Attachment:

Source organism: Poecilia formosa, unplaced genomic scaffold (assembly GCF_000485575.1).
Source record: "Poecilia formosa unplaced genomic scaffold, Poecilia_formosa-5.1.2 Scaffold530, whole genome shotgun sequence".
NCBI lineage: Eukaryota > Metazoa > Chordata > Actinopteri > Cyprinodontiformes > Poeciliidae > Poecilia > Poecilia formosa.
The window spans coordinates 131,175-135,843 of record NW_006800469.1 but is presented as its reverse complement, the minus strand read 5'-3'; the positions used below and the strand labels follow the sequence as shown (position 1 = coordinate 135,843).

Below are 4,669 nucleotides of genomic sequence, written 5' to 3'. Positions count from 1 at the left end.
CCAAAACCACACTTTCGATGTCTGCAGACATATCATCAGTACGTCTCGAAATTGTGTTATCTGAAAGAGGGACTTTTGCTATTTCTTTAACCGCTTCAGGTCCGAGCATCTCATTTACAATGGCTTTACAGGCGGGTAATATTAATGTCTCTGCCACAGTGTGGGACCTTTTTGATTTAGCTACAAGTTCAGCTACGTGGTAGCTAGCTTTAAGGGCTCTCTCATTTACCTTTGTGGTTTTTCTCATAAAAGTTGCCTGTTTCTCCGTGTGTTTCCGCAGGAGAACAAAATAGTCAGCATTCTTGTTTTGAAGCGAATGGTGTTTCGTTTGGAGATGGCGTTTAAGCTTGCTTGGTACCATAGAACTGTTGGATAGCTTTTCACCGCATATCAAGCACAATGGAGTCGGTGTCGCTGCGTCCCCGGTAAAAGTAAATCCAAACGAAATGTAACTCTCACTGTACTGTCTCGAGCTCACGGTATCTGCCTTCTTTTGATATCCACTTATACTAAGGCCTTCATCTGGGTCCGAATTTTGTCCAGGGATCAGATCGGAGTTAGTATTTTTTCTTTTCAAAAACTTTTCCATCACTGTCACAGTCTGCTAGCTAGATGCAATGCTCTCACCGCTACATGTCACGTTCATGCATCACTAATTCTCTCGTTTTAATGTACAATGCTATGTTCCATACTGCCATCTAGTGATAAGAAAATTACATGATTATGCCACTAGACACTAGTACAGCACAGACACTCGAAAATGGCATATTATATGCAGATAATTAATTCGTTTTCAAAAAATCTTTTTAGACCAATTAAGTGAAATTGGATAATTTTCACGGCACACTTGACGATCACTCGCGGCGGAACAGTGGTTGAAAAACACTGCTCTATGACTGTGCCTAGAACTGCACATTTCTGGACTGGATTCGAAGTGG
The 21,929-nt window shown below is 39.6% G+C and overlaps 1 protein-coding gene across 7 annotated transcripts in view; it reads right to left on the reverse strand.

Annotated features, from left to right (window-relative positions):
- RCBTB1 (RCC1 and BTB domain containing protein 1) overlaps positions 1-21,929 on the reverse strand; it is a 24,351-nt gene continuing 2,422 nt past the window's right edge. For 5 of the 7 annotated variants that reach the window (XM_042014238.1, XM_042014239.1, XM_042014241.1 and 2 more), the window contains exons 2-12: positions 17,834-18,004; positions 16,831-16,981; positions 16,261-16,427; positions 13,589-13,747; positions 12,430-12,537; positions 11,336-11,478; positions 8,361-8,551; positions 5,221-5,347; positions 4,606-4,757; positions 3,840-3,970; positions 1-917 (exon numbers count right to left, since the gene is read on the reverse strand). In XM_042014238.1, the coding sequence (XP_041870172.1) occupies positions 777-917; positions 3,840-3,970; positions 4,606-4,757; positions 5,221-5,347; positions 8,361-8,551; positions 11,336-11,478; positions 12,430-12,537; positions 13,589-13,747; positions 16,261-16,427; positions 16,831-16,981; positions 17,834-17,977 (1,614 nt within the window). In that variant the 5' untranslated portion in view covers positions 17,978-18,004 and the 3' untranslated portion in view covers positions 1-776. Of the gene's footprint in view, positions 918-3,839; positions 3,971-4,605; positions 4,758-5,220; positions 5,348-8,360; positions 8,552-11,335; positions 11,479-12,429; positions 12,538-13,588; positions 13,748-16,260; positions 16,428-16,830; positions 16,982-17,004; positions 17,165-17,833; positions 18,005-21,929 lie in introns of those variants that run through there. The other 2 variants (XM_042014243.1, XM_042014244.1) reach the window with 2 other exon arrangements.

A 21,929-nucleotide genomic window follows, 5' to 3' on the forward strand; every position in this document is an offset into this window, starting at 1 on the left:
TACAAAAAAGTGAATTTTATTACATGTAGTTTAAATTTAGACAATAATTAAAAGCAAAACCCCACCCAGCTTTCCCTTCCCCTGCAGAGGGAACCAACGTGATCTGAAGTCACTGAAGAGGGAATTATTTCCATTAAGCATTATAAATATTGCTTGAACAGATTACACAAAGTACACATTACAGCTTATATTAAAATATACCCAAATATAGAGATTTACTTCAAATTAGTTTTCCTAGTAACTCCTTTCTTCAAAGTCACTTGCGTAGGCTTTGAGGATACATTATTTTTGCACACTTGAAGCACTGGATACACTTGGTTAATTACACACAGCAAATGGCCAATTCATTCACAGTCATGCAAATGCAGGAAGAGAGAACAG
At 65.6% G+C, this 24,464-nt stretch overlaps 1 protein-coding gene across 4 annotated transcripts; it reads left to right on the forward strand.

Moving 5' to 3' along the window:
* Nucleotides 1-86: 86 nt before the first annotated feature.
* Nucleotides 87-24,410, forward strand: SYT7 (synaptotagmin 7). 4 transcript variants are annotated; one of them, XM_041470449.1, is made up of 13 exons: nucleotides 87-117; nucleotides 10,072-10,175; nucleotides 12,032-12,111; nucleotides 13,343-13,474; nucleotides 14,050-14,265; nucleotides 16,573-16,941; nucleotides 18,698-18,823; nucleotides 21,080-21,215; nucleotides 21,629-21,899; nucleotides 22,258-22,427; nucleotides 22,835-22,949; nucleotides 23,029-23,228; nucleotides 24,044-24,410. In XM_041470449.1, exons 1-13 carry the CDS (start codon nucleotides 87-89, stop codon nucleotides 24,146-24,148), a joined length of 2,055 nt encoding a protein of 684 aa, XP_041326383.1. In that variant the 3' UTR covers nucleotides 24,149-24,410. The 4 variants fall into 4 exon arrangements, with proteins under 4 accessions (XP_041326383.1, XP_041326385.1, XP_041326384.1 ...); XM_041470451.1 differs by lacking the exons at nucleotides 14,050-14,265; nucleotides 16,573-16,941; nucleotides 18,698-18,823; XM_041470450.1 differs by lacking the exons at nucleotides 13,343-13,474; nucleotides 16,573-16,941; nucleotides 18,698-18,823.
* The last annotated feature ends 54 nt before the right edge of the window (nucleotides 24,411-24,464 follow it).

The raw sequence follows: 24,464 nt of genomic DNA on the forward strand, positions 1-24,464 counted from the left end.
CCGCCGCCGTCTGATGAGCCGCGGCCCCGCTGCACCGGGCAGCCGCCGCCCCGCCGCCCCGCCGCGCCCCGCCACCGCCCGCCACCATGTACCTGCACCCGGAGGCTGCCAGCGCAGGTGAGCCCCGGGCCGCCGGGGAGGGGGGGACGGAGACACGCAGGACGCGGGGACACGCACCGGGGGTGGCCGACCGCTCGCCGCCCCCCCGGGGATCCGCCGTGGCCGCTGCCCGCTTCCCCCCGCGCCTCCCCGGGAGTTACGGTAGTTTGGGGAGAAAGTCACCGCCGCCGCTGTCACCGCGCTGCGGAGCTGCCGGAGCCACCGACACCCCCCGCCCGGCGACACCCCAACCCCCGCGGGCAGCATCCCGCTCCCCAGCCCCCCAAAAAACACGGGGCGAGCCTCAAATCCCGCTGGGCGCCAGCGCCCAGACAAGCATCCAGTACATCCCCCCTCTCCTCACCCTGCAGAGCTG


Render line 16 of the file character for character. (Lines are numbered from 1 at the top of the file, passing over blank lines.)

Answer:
* The last annotated feature ends 54 nt before the right edge of the window (nucleotides 24,411-24,464 follow it).